Tabasco is one of the most well-known blends of hot sauce. Made from peppers, vinegar and salt, the resulting bold and intense flavor can spice up a wide variety of dishes. While it doesn't supply much in terms of vitamins and minerals, Tabasco and many other hot pepper sauces offer up a few other health benefits.
Nutrition of Tabasco
One teaspoon of original Tabasco contains zero calories and zero grams of fat. Despite its lack of essential nutrients, this zero-calorie condiment can still have a valuable place in your healthy eating plan. Taking the place of other higher calorie condiments such as sour cream or gravy, Tabasco serves up some serious flavor in a small volume, guaranteed to jazz up any meal without adding to your waistline.
One potential drawback to Tabasco is that one teaspoon contains around 35 milligrams of sodium, which is about 2 percent of the daily limit recommended by the American Heart Association. Other flavors, such as the green jalapeno or garlic pepper flavor, contain about 150 milligrams, or 10 percent of your daily limit. While small amounts of Tabasco may not be problematic, for those watching their sodium intake, it could be something to monitor.
Capsaicin, the chemical responsible for giving hot peppers their spicy kick, can also be beneficial outside of just making your salsa a force to be reckoned with. Used topically, creams or ointments containing capsaicin can be helpful in relieving pain from many different conditions including nerve pain, arthritis, fibromyalgia and lower back pain. It works by inhibiting Substance P, a chemical that transmits pain signals to the brain, thus creating a potent anti-inflammatory response.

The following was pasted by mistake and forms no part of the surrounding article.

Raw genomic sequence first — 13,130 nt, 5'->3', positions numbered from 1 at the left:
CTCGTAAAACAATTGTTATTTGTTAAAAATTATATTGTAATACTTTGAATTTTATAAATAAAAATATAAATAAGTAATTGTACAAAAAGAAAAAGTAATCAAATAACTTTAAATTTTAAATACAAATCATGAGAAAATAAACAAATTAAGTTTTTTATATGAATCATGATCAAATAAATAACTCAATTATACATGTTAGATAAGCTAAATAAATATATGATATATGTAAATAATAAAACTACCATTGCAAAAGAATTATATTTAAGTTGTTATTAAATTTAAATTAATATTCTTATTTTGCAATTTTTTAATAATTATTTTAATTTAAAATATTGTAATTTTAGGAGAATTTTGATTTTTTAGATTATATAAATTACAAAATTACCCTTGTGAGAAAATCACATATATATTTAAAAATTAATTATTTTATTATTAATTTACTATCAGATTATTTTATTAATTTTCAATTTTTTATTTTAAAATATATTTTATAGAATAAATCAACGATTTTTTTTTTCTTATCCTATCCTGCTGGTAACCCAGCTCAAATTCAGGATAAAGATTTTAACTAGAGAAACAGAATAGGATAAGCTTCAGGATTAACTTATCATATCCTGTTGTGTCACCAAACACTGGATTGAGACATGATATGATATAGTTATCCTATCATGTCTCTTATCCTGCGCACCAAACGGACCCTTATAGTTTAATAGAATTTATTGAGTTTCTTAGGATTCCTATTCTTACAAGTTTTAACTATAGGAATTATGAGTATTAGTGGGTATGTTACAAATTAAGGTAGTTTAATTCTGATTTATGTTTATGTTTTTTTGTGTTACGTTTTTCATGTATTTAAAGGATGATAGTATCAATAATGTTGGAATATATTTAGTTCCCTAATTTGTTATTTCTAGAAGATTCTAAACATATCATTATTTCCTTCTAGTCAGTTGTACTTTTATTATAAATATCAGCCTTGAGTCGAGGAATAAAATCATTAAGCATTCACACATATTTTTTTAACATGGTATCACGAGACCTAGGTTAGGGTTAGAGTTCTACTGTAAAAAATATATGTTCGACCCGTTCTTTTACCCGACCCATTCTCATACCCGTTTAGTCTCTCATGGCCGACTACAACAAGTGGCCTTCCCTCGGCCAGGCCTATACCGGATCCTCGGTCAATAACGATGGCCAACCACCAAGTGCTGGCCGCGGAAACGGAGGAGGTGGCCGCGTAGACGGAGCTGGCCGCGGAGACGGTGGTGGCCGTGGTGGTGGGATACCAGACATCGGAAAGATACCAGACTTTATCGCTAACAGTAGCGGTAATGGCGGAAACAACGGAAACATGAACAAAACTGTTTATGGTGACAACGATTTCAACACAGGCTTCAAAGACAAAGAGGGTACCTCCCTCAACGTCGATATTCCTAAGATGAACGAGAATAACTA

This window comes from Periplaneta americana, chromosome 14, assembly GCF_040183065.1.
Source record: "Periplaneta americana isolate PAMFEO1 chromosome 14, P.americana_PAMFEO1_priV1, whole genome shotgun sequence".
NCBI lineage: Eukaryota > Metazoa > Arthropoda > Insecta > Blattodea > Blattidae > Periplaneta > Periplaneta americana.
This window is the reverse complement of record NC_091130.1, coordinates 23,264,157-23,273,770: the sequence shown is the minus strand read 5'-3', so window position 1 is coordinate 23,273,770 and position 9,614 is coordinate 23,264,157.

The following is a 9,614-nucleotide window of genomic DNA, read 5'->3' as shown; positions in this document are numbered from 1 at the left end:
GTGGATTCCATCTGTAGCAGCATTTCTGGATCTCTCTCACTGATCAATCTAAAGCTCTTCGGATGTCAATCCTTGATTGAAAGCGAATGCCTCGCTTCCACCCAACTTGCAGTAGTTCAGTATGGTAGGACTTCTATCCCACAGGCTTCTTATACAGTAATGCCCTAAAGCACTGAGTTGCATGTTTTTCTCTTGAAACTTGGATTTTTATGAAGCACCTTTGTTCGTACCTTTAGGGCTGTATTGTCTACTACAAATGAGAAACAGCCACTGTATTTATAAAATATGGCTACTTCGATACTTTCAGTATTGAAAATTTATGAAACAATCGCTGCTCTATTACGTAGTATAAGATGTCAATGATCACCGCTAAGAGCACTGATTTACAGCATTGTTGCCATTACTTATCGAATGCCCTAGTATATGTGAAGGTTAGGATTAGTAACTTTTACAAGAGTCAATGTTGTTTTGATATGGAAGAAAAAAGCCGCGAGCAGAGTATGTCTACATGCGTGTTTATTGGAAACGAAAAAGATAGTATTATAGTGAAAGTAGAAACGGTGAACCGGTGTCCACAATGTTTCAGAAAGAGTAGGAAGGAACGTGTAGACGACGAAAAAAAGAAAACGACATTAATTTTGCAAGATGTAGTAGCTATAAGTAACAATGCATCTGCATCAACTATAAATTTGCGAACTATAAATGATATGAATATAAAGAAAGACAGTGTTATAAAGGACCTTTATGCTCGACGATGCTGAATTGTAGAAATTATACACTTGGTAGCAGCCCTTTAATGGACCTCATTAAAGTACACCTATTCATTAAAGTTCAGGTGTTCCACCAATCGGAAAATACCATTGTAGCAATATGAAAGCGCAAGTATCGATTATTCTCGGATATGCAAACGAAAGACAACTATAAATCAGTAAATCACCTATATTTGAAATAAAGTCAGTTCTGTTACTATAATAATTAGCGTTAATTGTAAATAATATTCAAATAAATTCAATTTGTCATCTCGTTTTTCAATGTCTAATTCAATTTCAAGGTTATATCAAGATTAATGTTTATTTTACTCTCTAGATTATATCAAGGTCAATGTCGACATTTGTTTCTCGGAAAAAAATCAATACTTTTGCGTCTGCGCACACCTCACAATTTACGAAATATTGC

Capsaicin also has powerful antibacterial properties that can help fight and prevent chronic sinus infections. The heat from the hot sauce stimulates secretions which help clear mucus from your nose, relieving nasal congestion.
Some studies have suggested that capsaicin can help to suppress your appetite, aiding in weight loss. According to a 2009 study from Clinical Nutrition, researchers found that when healthy subjects consumed a combination of capsaicin and green tea, they tended to feel less hungry and take in fewer calories. In addition, another study published in the European Journal of Nutrition found that this spicy condiment may help to decrease ghrelin, a hormone involved in promoting hunger.
Overall, initial studies have shown that there could be more to hot sauce than just heat. And with its negligible fat and calories, Tabasco provides a tasty and healthier alternative that will boost flavor without boosting your overall intake.
Sarah Dreifke is a freelance writer based in DeKalb, IL with a passion for nutrition education and the prevention of chronic disease. She holds a Bachelor of Science in both Dietetics and Life Sciences Communication from the University of Wisconsin-Madison. Currently, she is working towards a combined Master's Degree in Nutrition and Dietetics as well as a dietetic internship at Northern Illinois University.